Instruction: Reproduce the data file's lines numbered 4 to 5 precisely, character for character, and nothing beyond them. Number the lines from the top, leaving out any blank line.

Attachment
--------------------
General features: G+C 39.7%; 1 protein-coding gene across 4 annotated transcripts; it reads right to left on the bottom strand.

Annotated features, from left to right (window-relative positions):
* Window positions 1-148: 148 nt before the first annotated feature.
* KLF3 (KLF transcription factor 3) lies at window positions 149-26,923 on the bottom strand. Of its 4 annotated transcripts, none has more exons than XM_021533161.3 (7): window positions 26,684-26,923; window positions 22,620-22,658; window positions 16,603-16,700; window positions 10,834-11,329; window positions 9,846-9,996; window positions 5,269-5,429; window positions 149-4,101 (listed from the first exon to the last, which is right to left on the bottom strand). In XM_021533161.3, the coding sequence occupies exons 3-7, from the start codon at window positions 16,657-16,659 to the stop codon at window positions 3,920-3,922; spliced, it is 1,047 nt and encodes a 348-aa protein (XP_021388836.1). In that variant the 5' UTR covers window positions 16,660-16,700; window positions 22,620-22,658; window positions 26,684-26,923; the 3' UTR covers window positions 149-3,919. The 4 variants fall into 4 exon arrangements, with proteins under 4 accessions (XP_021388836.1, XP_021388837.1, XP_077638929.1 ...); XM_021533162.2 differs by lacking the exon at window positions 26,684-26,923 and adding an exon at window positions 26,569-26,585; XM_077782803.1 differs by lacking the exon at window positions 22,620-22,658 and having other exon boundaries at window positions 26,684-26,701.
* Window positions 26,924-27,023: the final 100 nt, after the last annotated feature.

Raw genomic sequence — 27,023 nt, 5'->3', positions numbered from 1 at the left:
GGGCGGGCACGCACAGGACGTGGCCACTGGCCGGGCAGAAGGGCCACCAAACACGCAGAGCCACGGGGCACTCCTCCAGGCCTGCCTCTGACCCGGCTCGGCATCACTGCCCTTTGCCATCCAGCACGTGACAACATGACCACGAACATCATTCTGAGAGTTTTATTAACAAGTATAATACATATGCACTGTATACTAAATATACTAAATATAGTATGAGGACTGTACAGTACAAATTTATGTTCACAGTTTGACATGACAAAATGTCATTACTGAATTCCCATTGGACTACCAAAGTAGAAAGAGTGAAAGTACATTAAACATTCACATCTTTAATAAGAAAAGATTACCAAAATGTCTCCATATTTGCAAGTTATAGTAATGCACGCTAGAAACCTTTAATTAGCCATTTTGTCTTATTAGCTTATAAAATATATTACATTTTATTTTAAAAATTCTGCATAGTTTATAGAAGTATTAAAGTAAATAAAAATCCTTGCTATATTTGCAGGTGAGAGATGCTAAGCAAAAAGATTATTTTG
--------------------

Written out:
* KLF3 (KLF transcription factor 3) lies at window positions 149-26,923 on the bottom strand. Of its 4 annotated transcripts, none has more exons than XM_021533161.3 (7): window positions 26,684-26,923; window positions 22,620-22,658; window positions 16,603-16,700; window positions 10,834-11,329; window positions 9,846-9,996; window positions 5,269-5,429; window positions 149-4,101 (listed from the first exon to the last, which is right to left on the bottom strand). In XM_021533161.3, the coding sequence occupies exons 3-7, from the start codon at window positions 16,657-16,659 to the stop codon at window positions 3,920-3,922; spliced, it is 1,047 nt and encodes a 348-aa protein (XP_021388836.1). In that variant the 5' UTR covers window positions 16,660-16,700; window positions 22,620-22,658; window positions 26,684-26,923; the 3' UTR covers window positions 149-3,919. The 4 variants fall into 4 exon arrangements, with proteins under 4 accessions (XP_021388836.1, XP_021388837.1, XP_077638929.1 ...); XM_021533162.2 differs by lacking the exon at window positions 26,684-26,923 and adding an exon at window positions 26,569-26,585; XM_077782803.1 differs by lacking the exon at window positions 22,620-22,658 and having other exon boundaries at window positions 26,684-26,701.
* Window positions 26,924-27,023: the final 100 nt, after the last annotated feature.